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Drilling on the lathe

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    Posted: 07 Nov 2019 at 11:04pm
Having made a bit of progress in the basic skills of spindle and bowl turning, I'd like to push ahead a little and try something new, so am thinking of doing some salt and pepper mills which will consolidate my spindle turning work and also require drilling. 
Any advice on this subject will be gratefully received, particularly:
I gather that sawtooth bits are good for this - there seem to be a huge variety on the market - any thoughts on some decent quality ones without going completely insane - I'm a hobbyist after all!
Any advice on lathe speeds
Any pitfalls of which I should be aware?
I've got my name down for a turning course at a local club in the spring, but (a) I don't really want to wait that long and (b) that hope is in any case likely to be dashed as I'm also on the waiting list for an operation which might then mean deferring the turning course until Autumn 2020.
So if I can safely make a start now, I'd like to.
Check out my stuff at www.michaelforsterwoodwork.weebly.com
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Post Options Post Options   Thanks (0) Thanks(0)   Quote ron.d Quote  Post ReplyReply Direct Link To This Post Posted: 08 Nov 2019 at 12:31pm
There are drill bits and then again there are drill bits. Get decent ones, a set will be used more often than you think. First do the kiss test, align the head and tail stocks so the points of the dive and tail stock centres align.
Then slow the lathe down to a slowest speed, you will be using a fair sized bit and it will generate a surprising amount of heat.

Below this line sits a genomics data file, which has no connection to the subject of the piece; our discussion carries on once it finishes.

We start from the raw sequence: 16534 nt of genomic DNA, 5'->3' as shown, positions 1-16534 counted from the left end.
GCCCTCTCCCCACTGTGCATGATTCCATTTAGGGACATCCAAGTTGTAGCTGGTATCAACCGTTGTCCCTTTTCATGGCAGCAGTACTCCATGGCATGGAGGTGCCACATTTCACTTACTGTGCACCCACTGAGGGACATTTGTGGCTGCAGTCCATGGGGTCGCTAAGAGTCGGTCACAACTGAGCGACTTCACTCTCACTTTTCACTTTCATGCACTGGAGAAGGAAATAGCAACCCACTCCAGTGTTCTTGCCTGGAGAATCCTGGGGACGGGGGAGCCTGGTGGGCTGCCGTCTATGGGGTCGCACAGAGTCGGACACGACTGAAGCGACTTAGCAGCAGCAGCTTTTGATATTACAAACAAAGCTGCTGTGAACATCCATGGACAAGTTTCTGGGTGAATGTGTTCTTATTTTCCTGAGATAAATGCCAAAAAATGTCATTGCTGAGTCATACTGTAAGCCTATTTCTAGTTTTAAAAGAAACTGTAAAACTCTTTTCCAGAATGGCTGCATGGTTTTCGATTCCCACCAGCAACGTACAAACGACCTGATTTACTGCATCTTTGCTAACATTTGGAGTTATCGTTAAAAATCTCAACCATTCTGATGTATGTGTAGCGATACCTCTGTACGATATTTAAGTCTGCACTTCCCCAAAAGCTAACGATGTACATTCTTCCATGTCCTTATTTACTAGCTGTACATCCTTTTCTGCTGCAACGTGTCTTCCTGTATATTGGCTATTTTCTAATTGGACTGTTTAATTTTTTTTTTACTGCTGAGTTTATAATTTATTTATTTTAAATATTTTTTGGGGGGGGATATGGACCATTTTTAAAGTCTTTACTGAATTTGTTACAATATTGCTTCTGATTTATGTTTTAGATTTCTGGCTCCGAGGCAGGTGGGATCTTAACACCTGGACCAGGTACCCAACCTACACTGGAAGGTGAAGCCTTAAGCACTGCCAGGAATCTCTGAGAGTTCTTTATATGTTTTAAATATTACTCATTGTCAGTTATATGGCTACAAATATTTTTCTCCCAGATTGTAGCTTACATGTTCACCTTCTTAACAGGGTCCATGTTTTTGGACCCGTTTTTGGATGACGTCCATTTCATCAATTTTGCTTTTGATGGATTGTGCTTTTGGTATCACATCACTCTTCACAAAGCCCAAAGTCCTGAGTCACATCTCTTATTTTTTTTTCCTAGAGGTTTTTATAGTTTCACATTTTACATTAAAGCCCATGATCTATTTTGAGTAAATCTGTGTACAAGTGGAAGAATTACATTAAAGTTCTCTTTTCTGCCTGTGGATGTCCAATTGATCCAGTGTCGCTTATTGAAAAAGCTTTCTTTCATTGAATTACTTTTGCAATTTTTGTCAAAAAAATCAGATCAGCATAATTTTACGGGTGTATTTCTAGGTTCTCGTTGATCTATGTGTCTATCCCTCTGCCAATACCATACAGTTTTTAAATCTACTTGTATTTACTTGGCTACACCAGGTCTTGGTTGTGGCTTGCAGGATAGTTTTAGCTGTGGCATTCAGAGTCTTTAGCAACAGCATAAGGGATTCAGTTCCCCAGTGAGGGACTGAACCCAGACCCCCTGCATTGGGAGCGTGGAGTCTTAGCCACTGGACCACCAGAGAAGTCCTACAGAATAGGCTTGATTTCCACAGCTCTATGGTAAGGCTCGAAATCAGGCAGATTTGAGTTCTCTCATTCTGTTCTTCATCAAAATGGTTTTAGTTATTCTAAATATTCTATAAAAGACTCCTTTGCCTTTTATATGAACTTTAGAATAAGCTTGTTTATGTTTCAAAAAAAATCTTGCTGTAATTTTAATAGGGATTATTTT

Some turners do as I do and rub wax on the bit when its hot, helps to lubricate the drill and reduces friction. It may affect gluing if that is what you plan to do.
Advance the bit slowly, don't fproce it
Oh yes, slow the lathe down!
Ron

Keep turning

web site http://bsewoodturningclub.onesuffolk.net
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Post Options Post Options   Thanks (0) Thanks(0)   Quote Handcrafter Quote  Post ReplyReply Direct Link To This Post Posted: 08 Nov 2019 at 11:38pm
Thanks, Ron,
Sounds like good advice to me - thanks very much, I'll keep it in mind. 
Cheers
Michael
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Post Options Post Options   Thanks (0) Thanks(0)   Quote Dalboy Quote  Post ReplyReply Direct Link To This Post Posted: 09 Nov 2019 at 12:48am
When drilling the normal rule is the larger the bit the slower you need to drill small bits need a faster speed.
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Post Options Post Options   Thanks (0) Thanks(0)   Quote Claude Quote  Post ReplyReply Direct Link To This Post Posted: 09 Nov 2019 at 2:04am
Slow speeds!  When I use a ~37mm Forstner bit to hollow out a block before I carve it (to insert an electric votive candle), I set my pillar drill to the slowest speed possible.  Gently press down on the handle, cut 3-6mm deep, then back out the bit to clear the chips.  I'm usually cutting into end grain, so I need to do it slowly...

Claude


Edited by Claude - 09 Nov 2019 at 2:05am